MIDI Notes to OSC.pages - ETC

MIDI Notes to OSC.pages - ETC
Converting MIDI Notes to Eos
Family OSC Commands using
While the ETC Eos Family of consoles can respond to incoming commands from a number of
show control protocols (UDP, OSC, and others), it does not have the capability to respond to
MIDI Notes. This document will describe how to translate MIDI notes to OSC commands using
a piece of software called OSCulator running on a Mac computer.
I’ll show you how to map a MIDI Note to the Eos master [Go] button, but the full list of OSC key
commands that the Eos family can accept is here. You can map any number of MIDI notes to
any number of Eos keys (and lots of other Eos stuff too). They sky is the limit.
1. While I’ve tested this setup locally, I can’t guarantee anything about its reliability. Also, the
Eos and/or OSCulator developers might change how this all works at any time.
2. While it might be tempting to set up this connection using a WiFi network, I can’t recommend
anything other than a wired network. Consumer-grade WiFi networks just aren’t robust
enough for your show control system.
3. Please don’t use this to control pyro, automation, or anything else that could possibly be
more dangerous than an accidental blackout.
4. I don’t work for ETC, or for the folks who wrote Qlab or OSCulator. I’m just a lighting
5. ETC’s tech support is awesome at troubleshooting network issues. If you have trouble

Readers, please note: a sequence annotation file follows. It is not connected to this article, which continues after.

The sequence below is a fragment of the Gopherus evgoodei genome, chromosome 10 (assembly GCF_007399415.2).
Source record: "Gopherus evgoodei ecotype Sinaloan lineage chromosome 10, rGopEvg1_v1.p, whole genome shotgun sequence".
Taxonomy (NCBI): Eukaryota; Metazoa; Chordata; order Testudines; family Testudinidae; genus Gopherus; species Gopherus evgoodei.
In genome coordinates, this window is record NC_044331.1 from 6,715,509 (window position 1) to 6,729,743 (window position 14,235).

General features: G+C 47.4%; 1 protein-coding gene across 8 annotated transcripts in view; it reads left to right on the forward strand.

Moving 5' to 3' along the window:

setting up your network, give them a ring (during normal business hours).
Things You Will Need
1. Your Eos Family console must be running software version 2.3 or higher. This guide was
written using software version 2.3.3.
2. You will need to download, purchase and install OSCulator version 2.13.3 or higher, on a
Mac running 10.5.8 or higher. You can find OSCulator here. At the time I wrote this,
OSCulator cost $19.99.
3. I wrote this guide using Qlab version 3.1.22 (running on the same computer as OSCulator)
as my MIDI note source. The process for connecting your specific MIDI note source to
OSCulator may vary. If you have trouble, I’d check the OSCulator manual.
4. I believe it’s best to use static IP addresses on your network because routing OSC
commands requires sending them directly to a specific IP address. ETC recommends you
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set up your system using DHCP. This guide assumes you can set up your network with
static IP addresses.
Initial Network Setup
ETC publishes a list of recommended static IP addresses for their consoles, networking gear,
and 3rd-party computers running on the same network. You can find that list here.
1. Connect your primary console and the Mac to the same wired network.
2. Start up your console and click on Settings when the Shell screen appears. Click on
“Network” and assign the proper static IP address for your console. It should look
something like this (note, this screen shot was taken from the Mac Nomad software, so it
looks a little different than the console version):
3. While you’re in this screen, scroll all the way to the bottom of the screen and check that UDP
Strings & OSC are enabled:
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4. Start up your Mac and enter System Preferences>Network settings. Set your static IP
address as follows (or whatever static IP you’ve decided to use):
5. You can test the network connection by opening Terminal on your Mac and entering the